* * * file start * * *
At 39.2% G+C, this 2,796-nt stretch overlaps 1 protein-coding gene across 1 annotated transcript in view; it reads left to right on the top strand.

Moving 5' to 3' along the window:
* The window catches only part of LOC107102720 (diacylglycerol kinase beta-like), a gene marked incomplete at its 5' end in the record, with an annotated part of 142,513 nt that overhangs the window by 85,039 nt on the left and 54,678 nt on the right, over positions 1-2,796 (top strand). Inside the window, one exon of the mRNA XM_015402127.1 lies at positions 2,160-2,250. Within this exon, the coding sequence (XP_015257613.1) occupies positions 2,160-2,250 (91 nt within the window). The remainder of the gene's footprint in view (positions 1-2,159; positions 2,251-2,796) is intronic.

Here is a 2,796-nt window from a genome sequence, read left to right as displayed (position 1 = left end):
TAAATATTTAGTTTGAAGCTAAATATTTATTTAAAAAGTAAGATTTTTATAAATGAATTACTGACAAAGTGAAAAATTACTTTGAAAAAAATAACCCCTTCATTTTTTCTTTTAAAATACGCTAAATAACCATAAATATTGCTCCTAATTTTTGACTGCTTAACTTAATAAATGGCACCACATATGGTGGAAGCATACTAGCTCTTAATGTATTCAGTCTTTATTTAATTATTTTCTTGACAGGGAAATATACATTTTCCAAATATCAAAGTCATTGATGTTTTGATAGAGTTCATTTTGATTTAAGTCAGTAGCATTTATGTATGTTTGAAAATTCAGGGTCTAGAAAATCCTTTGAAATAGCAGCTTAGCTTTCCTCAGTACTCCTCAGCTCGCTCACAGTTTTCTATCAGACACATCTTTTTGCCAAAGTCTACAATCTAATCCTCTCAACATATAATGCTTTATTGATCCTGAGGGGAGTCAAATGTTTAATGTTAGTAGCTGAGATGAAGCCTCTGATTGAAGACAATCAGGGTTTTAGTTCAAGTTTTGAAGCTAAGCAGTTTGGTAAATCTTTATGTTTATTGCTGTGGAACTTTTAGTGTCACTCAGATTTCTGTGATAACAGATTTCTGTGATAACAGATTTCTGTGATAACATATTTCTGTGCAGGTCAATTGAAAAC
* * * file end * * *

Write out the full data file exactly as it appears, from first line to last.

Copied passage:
At 39.2% G+C, this 2,796-nt stretch overlaps 1 protein-coding gene across 1 annotated transcript in view; it reads left to right on the top strand.

Moving 5' to 3' along the window:
* The window catches only part of LOC107102720 (diacylglycerol kinase beta-like), a gene marked incomplete at its 5' end in the record, with an annotated part of 142,513 nt that overhangs the window by 85,039 nt on the left and 54,678 nt on the right, over positions 1-2,796 (top strand). Inside the window, one exon of the mRNA XM_015402127.1 lies at positions 2,160-2,250. Within this exon, the coding sequence (XP_015257613.1) occupies positions 2,160-2,250 (91 nt within the window). The remainder of the gene's footprint in view (positions 1-2,159; positions 2,251-2,796) is intronic.

Here is a 2,796-nt window from a genome sequence, read left to right as displayed (position 1 = left end):
TAAATATTTAGTTTGAAGCTAAATATTTATTTAAAAAGTAAGATTTTTATAAATGAATTACTGACAAAGTGAAAAATTACTTTGAAAAAAATAACCCCTTCATTTTTTCTTTTAAAATACGCTAAATAACCATAAATATTGCTCCTAATTTTTGACTGCTTAACTTAATAAATGGCACCACATATGGTGGAAGCATACTAGCTCTTAATGTATTCAGTCTTTATTTAATTATTTTCTTGACAGGGAAATATACATTTTCCAAATATCAAAGTCATTGATGTTTTGATAGAGTTCATTTTGATTTAAGTCAGTAGCATTTATGTATGTTTGAAAATTCAGGGTCTAGAAAATCCTTTGAAATAGCAGCTTAGCTTTCCTCAGTACTCCTCAGCTCGCTCACAGTTTTCTATCAGACACATCTTTTTGCCAAAGTCTACAATCTAATCCTCTCAACATATAATGCTTTATTGATCCTGAGGGGAGTCAAATGTTTAATGTTAGTAGCTGAGATGAAGCCTCTGATTGAAGACAATCAGGGTTTTAGTTCAAGTTTTGAAGCTAAGCAGTTTGGTAAATCTTTATGTTTATTGCTGTGGAACTTTTAGTGTCACTCAGATTTCTGTGATAACAGATTTCTGTGATAACAGATTTCTGTGATAACATATTTCTGTGCAGGTCAATTGAAAAC